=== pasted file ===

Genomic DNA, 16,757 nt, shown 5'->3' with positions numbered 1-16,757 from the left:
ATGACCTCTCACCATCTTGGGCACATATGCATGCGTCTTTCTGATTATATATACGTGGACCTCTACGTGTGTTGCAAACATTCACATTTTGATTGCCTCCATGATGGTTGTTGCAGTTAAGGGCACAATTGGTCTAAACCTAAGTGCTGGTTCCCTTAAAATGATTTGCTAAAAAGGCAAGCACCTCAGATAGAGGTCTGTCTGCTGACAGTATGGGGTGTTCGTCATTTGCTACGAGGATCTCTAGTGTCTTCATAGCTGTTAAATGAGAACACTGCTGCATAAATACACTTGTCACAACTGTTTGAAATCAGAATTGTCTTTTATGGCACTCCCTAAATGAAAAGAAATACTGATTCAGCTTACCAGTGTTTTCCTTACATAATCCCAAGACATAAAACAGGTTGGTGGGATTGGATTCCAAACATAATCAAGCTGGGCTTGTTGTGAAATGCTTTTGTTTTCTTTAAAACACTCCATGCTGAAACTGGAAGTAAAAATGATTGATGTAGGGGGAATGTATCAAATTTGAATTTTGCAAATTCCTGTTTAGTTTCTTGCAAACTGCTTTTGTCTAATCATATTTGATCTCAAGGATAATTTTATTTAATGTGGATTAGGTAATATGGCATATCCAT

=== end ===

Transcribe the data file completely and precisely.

Genomic DNA, 16,757 nt, shown 5'->3' with positions numbered 1-16,757 from the left:
ATGACCTCTCACCATCTTGGGCACATATGCATGCGTCTTTCTGATTATATATACGTGGACCTCTACGTGTGTTGCAAACATTCACATTTTGATTGCCTCCATGATGGTTGTTGCAGTTAAGGGCACAATTGGTCTAAACCTAAGTGCTGGTTCCCTTAAAATGATTTGCTAAAAAGGCAAGCACCTCAGATAGAGGTCTGTCTGCTGACAGTATGGGGTGTTCGTCATTTGCTACGAGGATCTCTAGTGTCTTCATAGCTGTTAAATGAGAACACTGCTGCATAAATACACTTGTCACAACTGTTTGAAATCAGAATTGTCTTTTATGGCACTCCCTAAATGAAAAGAAATACTGATTCAGCTTACCAGTGTTTTCCTTACATAATCCCAAGACATAAAACAGGTTGGTGGGATTGGATTCCAAACATAATCAAGCTGGGCTTGTTGTGAAATGCTTTTGTTTTCTTTAAAACACTCCATGCTGAAACTGGAAGTAAAAATGATTGATGTAGGGGGAATGTATCAAATTTGAATTTTGCAAATTCCTGTTTAGTTTCTTGCAAACTGCTTTTGTCTAATCATATTTGATCTCAAGGATAATTTTATTTAATGTGGATTAGGTAATATGGCATATCCAT